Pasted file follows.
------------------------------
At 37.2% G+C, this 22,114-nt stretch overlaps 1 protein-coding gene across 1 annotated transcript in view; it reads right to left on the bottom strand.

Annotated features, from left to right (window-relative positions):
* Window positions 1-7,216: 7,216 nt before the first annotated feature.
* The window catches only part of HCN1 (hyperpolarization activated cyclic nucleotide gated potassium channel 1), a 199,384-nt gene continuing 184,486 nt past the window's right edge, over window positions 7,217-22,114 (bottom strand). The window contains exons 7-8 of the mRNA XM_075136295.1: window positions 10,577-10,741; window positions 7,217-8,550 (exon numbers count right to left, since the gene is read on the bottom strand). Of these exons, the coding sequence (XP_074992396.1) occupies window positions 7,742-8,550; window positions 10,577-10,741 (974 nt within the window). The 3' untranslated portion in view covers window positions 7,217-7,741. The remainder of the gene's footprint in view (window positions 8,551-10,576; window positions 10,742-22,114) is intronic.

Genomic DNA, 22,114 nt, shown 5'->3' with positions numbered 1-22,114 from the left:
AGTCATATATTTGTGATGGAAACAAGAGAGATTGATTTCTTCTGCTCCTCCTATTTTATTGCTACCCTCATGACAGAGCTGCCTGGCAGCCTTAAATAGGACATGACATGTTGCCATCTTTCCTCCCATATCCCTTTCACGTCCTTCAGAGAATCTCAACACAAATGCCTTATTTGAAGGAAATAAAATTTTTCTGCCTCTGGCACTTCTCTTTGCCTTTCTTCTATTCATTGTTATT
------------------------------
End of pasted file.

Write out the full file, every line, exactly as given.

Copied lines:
At 37.2% G+C, this 22,114-nt stretch overlaps 1 protein-coding gene across 1 annotated transcript in view; it reads right to left on the bottom strand.

Annotated features, from left to right (window-relative positions):
* Window positions 1-7,216: 7,216 nt before the first annotated feature.
* The window catches only part of HCN1 (hyperpolarization activated cyclic nucleotide gated potassium channel 1), a 199,384-nt gene continuing 184,486 nt past the window's right edge, over window positions 7,217-22,114 (bottom strand). The window contains exons 7-8 of the mRNA XM_075136295.1: window positions 10,577-10,741; window positions 7,217-8,550 (exon numbers count right to left, since the gene is read on the bottom strand). Of these exons, the coding sequence (XP_074992396.1) occupies window positions 7,742-8,550; window positions 10,577-10,741 (974 nt within the window). The 3' untranslated portion in view covers window positions 7,217-7,741. The remainder of the gene's footprint in view (window positions 8,551-10,576; window positions 10,742-22,114) is intronic.

Genomic DNA, 22,114 nt, shown 5'->3' with positions numbered 1-22,114 from the left:
AGTCATATATTTGTGATGGAAACAAGAGAGATTGATTTCTTCTGCTCCTCCTATTTTATTGCTACCCTCATGACAGAGCTGCCTGGCAGCCTTAAATAGGACATGACATGTTGCCATCTTTCCTCCCATATCCCTTTCACGTCCTTCAGAGAATCTCAACACAAATGCCTTATTTGAAGGAAATAAAATTTTTCTGCCTCTGGCACTTCTCTTTGCCTTTCTTCTATTCATTGTTATT